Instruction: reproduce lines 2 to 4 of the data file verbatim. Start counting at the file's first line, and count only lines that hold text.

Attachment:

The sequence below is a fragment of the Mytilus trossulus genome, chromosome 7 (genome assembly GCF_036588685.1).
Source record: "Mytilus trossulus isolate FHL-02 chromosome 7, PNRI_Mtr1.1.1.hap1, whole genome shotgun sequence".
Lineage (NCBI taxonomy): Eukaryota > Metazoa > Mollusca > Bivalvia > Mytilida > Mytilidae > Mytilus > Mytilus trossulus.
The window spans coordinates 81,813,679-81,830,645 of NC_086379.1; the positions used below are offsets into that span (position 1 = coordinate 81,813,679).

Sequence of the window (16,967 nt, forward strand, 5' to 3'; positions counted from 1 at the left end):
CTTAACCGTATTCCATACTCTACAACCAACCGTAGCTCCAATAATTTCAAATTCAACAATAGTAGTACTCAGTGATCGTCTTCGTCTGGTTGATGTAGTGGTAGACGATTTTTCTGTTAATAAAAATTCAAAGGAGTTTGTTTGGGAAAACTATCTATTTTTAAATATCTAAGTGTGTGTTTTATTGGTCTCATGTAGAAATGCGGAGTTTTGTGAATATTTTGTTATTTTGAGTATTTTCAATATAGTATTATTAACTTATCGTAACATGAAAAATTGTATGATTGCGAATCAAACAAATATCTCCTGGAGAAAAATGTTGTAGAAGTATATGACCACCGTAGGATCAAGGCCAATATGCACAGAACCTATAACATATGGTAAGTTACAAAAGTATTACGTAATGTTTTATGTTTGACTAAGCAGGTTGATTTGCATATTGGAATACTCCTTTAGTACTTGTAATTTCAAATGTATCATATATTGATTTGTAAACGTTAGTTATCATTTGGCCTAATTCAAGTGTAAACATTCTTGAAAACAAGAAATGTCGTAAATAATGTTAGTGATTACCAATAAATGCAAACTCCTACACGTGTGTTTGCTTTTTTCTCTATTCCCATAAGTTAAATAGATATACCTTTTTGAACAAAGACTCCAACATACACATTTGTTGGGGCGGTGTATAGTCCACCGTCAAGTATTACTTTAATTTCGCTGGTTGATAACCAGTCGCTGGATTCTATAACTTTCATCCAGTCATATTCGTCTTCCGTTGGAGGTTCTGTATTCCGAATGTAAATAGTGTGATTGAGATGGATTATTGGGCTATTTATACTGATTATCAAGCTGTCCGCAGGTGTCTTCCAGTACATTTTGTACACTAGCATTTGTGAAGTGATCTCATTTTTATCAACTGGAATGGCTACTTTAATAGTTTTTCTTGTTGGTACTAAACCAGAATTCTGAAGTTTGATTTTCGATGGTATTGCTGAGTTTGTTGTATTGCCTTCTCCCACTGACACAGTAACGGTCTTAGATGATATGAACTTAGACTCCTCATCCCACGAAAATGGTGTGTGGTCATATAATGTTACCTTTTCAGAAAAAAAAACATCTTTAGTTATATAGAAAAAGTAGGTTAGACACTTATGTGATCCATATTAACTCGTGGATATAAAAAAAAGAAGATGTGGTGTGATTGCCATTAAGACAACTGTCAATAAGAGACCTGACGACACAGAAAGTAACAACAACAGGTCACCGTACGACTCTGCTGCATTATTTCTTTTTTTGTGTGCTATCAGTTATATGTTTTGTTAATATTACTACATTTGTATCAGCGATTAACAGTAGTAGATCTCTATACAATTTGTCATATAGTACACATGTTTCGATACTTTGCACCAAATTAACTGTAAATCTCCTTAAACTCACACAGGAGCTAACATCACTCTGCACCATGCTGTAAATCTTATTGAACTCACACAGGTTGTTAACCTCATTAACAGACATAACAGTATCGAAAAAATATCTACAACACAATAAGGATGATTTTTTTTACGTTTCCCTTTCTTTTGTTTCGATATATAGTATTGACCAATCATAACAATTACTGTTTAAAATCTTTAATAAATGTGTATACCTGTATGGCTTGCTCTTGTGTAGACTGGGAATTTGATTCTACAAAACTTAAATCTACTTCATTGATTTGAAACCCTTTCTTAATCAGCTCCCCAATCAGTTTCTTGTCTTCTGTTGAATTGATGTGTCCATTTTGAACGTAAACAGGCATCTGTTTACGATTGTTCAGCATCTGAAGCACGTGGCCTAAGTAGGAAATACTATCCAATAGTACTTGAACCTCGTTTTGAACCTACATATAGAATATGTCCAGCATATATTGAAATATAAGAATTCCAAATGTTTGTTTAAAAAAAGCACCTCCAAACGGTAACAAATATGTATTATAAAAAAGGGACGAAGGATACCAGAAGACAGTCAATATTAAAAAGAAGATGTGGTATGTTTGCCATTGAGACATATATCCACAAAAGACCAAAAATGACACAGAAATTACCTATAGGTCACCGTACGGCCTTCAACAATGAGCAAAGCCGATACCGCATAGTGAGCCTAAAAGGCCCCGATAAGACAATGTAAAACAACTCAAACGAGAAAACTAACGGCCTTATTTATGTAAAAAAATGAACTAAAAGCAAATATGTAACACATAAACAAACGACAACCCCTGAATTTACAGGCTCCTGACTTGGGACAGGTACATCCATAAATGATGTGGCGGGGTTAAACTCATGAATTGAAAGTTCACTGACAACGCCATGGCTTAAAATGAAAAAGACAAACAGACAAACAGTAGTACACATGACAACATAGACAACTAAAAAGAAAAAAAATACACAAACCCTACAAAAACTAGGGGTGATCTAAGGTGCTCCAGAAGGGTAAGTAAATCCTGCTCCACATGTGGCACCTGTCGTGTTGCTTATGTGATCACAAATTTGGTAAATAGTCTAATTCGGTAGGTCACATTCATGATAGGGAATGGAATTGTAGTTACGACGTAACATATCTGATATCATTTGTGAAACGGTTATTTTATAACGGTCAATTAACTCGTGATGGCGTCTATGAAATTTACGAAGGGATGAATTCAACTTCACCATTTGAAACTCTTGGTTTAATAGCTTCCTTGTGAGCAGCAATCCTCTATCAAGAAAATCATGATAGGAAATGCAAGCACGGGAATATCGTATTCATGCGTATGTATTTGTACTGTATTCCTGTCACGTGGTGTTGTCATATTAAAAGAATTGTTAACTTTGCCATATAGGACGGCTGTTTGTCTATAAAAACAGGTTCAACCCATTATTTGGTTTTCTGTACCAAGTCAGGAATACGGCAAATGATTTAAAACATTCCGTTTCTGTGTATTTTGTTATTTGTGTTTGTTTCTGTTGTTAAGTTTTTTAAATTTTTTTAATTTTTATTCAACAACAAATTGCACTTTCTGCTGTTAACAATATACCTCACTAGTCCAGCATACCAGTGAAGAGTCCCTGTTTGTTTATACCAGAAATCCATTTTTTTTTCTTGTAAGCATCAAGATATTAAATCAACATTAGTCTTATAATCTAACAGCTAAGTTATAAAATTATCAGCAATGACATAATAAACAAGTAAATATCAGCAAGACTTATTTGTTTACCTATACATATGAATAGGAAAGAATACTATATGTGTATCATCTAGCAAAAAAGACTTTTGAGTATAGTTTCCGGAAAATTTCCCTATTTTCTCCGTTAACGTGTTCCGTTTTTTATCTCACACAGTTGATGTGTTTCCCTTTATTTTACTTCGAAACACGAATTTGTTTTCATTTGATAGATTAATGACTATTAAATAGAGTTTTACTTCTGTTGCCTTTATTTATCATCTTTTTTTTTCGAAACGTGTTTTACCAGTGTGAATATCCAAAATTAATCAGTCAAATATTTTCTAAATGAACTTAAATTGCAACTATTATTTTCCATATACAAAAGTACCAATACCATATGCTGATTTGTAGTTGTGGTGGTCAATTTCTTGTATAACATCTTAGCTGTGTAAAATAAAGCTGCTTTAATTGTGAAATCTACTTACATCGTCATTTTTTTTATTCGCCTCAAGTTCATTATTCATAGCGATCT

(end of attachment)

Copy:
Source record: "Mytilus trossulus isolate FHL-02 chromosome 7, PNRI_Mtr1.1.1.hap1, whole genome shotgun sequence".
Lineage (NCBI taxonomy): Eukaryota > Metazoa > Mollusca > Bivalvia > Mytilida > Mytilidae > Mytilus > Mytilus trossulus.
The window spans coordinates 81,813,679-81,830,645 of NC_086379.1; the positions used below are offsets into that span (position 1 = coordinate 81,813,679).